During the night of April 27 and the early morning hours of April 28, tornadoes swept through Washington County, Va., destroying homes and claiming the lives of four residents in Glade Spring, one of the hardest hit areas in the county. By day break, residents gazed in awe at the destruction caused from the furious storms that wreaked havoc on the small community. The tornadoes crumbled homes and businesses, tossed vehicles like toys and forever changed the landscape outside the town.
In the days that followed the tornadoes, hundreds of community volunteers helped with disaster relief efforts in Glade Spring and the surrounding areas.
Emory & Henry College played a large role in coordinating those relief efforts for victims, many of whom lost most everything they owned.
The Virginia Office of Emergency Management, the Council of Community Services along with the 211 ACCESS Southwest Virginia coordinating agency, and the Appalachian Center for Community Service at Emory & Henry College were granted temporary exclusive use of the King Center gymnasium on campus during this time to staff a volunteer staging center. This group, under the direction of Denny Huff from 211 ACCESS Southwest Virginia, served as the coordinating authority for all Glade Spring volunteers. Kristina Morris, volunteer coordinator for the Southwest Virginia Medical Reserve Corps, coordinated the volunteer center.
Representatives of the agencies formerly operating out of the King Center later moved to Joy Baptist Church in Glade Spring where a disaster recovery center (DRC) was established. This center also housed the representatives of the Department of Social Services, FEMA, Red Cross, and the Office of Emergency Management. Glade Spring Baptist, Joy Baptist, and Glade Spring Presbyterian served as distribution centers, accepting food and water.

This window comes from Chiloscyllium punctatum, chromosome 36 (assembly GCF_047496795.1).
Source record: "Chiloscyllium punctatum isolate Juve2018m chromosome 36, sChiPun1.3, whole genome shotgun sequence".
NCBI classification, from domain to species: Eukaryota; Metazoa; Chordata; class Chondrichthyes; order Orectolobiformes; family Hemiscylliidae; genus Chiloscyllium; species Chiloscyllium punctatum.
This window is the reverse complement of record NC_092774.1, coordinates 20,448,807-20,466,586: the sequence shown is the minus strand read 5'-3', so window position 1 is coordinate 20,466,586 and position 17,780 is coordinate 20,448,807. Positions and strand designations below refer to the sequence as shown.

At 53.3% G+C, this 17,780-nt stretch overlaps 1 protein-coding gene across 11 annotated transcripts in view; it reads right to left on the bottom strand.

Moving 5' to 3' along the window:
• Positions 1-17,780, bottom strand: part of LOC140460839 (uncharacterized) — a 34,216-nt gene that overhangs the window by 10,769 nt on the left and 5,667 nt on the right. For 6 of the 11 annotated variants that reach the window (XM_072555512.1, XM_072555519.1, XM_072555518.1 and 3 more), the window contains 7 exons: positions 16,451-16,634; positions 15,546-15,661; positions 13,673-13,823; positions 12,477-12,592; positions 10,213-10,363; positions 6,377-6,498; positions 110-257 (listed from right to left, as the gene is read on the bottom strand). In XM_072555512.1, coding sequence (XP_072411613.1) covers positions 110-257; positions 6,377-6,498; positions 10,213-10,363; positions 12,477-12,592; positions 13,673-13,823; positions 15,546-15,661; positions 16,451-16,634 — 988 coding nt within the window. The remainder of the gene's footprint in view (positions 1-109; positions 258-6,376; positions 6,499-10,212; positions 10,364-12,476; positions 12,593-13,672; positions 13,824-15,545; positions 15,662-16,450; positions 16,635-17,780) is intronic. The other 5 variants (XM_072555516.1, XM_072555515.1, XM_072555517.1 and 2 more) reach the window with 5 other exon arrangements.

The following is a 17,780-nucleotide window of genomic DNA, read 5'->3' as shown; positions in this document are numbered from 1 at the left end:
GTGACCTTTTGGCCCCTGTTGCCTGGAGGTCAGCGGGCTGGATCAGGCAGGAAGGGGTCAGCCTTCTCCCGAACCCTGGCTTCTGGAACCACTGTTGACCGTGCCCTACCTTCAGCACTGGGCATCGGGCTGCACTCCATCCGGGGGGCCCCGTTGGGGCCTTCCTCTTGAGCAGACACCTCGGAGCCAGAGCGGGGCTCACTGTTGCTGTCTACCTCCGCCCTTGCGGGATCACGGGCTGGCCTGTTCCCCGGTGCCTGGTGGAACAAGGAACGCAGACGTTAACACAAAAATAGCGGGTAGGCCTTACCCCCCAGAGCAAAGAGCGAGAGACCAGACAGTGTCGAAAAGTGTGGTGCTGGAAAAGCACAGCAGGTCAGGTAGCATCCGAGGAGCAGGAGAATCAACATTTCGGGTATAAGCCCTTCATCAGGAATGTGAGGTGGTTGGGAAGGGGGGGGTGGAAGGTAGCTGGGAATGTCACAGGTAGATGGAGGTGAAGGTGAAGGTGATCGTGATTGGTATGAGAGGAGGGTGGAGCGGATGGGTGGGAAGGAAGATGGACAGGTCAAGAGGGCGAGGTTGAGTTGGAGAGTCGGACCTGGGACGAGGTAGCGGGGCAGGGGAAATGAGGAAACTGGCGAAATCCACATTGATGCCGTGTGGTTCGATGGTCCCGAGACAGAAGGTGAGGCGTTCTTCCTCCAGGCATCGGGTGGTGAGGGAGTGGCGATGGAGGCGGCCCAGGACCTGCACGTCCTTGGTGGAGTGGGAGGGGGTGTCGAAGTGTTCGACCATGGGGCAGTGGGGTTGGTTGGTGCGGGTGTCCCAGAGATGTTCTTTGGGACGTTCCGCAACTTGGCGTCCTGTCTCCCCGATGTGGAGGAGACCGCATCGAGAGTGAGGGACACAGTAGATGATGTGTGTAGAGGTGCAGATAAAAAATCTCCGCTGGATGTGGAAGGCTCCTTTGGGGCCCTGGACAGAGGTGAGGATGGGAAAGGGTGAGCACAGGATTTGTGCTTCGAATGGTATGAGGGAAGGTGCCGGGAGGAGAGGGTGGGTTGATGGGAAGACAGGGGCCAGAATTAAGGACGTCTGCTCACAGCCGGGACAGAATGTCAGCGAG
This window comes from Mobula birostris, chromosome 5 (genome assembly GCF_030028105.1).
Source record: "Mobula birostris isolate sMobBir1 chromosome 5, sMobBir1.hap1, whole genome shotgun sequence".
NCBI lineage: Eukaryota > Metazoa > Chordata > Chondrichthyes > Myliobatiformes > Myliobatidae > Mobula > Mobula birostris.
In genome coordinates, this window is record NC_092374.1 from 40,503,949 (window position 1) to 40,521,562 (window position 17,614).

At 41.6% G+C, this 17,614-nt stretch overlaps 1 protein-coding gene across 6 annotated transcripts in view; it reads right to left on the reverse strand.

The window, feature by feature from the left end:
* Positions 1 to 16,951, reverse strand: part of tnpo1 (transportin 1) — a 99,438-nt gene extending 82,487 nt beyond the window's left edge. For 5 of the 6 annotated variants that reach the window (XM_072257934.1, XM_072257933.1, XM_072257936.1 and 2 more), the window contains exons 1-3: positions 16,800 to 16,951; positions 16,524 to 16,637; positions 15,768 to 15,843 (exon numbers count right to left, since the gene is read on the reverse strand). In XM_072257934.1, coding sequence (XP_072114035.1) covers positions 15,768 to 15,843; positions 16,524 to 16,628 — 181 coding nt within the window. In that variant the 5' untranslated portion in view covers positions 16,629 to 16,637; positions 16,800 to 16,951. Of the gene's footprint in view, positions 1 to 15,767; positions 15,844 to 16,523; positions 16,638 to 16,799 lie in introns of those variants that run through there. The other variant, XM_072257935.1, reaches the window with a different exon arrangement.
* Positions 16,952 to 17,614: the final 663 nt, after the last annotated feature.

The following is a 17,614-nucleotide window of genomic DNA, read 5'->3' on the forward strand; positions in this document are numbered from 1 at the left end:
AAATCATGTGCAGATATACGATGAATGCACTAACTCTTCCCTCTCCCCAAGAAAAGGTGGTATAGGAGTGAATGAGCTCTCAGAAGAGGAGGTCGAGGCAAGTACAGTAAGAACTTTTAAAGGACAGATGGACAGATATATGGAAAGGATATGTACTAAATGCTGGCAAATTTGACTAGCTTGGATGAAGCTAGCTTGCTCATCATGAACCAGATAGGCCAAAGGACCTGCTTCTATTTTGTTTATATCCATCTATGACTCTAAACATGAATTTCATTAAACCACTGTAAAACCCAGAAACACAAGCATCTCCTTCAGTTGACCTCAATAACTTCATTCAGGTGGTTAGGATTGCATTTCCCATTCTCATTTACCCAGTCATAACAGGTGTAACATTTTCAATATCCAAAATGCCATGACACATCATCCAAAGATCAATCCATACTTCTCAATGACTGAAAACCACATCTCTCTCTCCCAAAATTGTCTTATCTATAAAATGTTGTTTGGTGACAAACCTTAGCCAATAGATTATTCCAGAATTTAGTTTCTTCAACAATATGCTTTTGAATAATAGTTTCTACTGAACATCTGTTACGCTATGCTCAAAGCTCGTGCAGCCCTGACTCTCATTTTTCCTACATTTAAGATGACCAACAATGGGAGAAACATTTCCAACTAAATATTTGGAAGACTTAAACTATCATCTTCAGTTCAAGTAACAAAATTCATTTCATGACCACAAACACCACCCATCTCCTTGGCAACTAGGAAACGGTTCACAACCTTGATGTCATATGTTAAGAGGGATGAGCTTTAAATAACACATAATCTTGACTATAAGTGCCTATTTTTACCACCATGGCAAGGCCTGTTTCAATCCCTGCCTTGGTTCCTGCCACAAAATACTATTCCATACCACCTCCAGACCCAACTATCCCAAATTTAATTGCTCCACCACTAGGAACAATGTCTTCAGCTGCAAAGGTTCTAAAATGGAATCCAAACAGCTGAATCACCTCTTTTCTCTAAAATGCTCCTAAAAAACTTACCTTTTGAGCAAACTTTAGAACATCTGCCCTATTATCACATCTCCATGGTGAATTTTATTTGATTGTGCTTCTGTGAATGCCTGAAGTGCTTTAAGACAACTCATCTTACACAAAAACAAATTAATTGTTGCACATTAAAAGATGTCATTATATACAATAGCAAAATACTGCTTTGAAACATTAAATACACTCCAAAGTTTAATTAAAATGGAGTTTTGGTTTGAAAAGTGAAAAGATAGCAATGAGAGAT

Volunteers rallied together to help the victims who experienced overwhelming loss due to the storm, some of whom even lost loved ones. Each morning brought people to the site willing to help in any way they could. Some picked up debris, others used chain saws to cut the massive amounts of trees that were blown to the ground. Teams of volunteers rallied together to remove debris. One helper said the loud sounds of chain saws, trucks and other equipment in Glade Spring was a good indication of the heart-felt, diligent work offered by volunteers following the disaster.
“A host of volunteers from the College have helped with this process,” said Tal Stanley, director of the Appalachian Center at the College. “I believe every member of this campus community has contributed to this effort in some way and every person helped us accomplish so much in such a short time. The state official coordinating the staging area commented to me throughout our work together that he had never met a community or an institution as gracious or as willing to help as the Emory & Henry family.”
Extensive assessments of damages were taken in each of the zones of Washington County in which there was damage from two tornadoes. A tornado at 11 p.m. on Wednesday affected the southern portion of Abingdon, in the area of Glenrochie, and another tornado at 1 a.m. on Thursday, affected a broad area from south Holston all the way to Chilhowie. The worst and most extensive damages were found in the Bethel community, Middle Ford Cedar Creek, south of Meadowview, those areas along the valley to Glade Spring, and following Lee Highway into Smyth County.
Financial donations may be sent to the United Way of Russell and Washington Counties.